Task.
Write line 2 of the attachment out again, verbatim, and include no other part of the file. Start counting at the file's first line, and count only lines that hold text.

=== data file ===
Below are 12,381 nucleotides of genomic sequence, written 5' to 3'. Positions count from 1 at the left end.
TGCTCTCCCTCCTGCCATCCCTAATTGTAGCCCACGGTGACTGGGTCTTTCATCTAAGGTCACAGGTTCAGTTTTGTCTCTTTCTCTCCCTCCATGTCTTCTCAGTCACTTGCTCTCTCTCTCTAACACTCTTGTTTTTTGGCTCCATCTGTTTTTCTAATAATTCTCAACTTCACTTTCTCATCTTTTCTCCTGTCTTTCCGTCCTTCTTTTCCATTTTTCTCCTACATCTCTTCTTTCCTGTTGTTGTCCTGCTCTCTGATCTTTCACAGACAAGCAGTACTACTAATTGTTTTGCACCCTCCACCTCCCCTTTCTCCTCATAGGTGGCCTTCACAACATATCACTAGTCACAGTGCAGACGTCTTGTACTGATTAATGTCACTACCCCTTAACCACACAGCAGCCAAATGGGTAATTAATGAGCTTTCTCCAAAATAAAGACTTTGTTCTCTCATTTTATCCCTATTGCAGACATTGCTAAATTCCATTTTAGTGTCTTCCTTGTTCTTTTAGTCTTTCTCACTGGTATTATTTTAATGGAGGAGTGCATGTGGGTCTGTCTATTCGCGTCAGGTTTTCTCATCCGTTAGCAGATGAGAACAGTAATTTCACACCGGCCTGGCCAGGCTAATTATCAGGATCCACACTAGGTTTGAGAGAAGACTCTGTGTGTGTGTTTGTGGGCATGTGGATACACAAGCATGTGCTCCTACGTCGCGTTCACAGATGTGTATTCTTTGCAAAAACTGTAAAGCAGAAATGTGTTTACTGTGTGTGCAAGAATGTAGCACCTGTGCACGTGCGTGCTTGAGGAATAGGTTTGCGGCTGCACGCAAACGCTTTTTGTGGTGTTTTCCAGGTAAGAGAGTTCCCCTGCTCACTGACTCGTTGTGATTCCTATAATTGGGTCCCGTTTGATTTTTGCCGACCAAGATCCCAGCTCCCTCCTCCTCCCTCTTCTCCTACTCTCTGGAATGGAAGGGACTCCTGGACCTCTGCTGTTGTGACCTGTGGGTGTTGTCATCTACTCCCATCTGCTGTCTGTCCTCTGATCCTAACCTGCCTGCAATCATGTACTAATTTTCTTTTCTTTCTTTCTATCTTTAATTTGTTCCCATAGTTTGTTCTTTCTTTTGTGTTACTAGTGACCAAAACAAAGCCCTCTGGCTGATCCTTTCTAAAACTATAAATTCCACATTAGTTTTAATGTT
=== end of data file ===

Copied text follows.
TGCTCTCCCTCCTGCCATCCCTAATTGTAGCCCACGGTGACTGGGTCTTTCATCTAAGGTCACAGGTTCAGTTTTGTCTCTTTCTCTCCCTCCATGTCTTCTCAGTCACTTGCTCTCTCTCTCTAACACTCTTGTTTTTTGGCTCCATCTGTTTTTCTAATAATTCTCAACTTCACTTTCTCATCTTTTCTCCTGTCTTTCCGTCCTTCTTTTCCATTTTTCTCCTACATCTCTTCTTTCCTGTTGTTGTCCTGCTCTCTGATCTTTCACAGACAAGCAGTACTACTAATTGTTTTGCACCCTCCACCTCCCCTTTCTCCTCATAGGTGGCCTTCACAACATATCACTAGTCACAGTGCAGACGTCTTGTACTGATTAATGTCACTACCCCTTAACCACACAGCAGCCAAATGGGTAATTAATGAGCTTTCTCCAAAATAAAGACTTTGTTCTCTCATTTTATCCCTATTGCAGACATTGCTAAATTCCATTTTAGTGTCTTCCTTGTTCTTTTAGTCTTTCTCACTGGTATTATTTTAATGGAGGAGTGCATGTGGGTCTGTCTATTCGCGTCAGGTTTTCTCATCCGTTAGCAGATGAGAACAGTAATTTCACACCGGCCTGGCCAGGCTAATTATCAGGATCCACACTAGGTTTGAGAGAAGACTCTGTGTGTGTGTTTGTGGGCATGTGGATACACAAGCATGTGCTCCTACGTCGCGTTCACAGATGTGTATTCTTTGCAAAAACTGTAAAGCAGAAATGTGTTTACTGTGTGTGCAAGAATGTAGCACCTGTGCACGTGCGTGCTTGAGGAATAGGTTTGCGGCTGCACGCAAACGCTTTTTGTGGTGTTTTCCAGGTAAGAGAGTTCCCCTGCTCACTGACTCGTTGTGATTCCTATAATTGGGTCCCGTTTGATTTTTGCCGACCAAGATCCCAGCTCCCTCCTCCTCCCTCTTCTCCTACTCTCTGGAATGGAAGGGACTCCTGGACCTCTGCTGTTGTGACCTGTGGGTGTTGTCATCTACTCCCATCTGCTGTCTGTCCTCTGATCCTAACCTGCCTGCAATCATGTACTAATTTTCTTTTCTTTCTTTCTATCTTTAATTTGTTCCCATAGTTTGTTCTTTCTTTTGTGTTACTAGTGACCAAAACAAAGCCCTCTGGCTGATCCTTTCTAAAACTATAAATTCCACATTAGTTTTAATGTT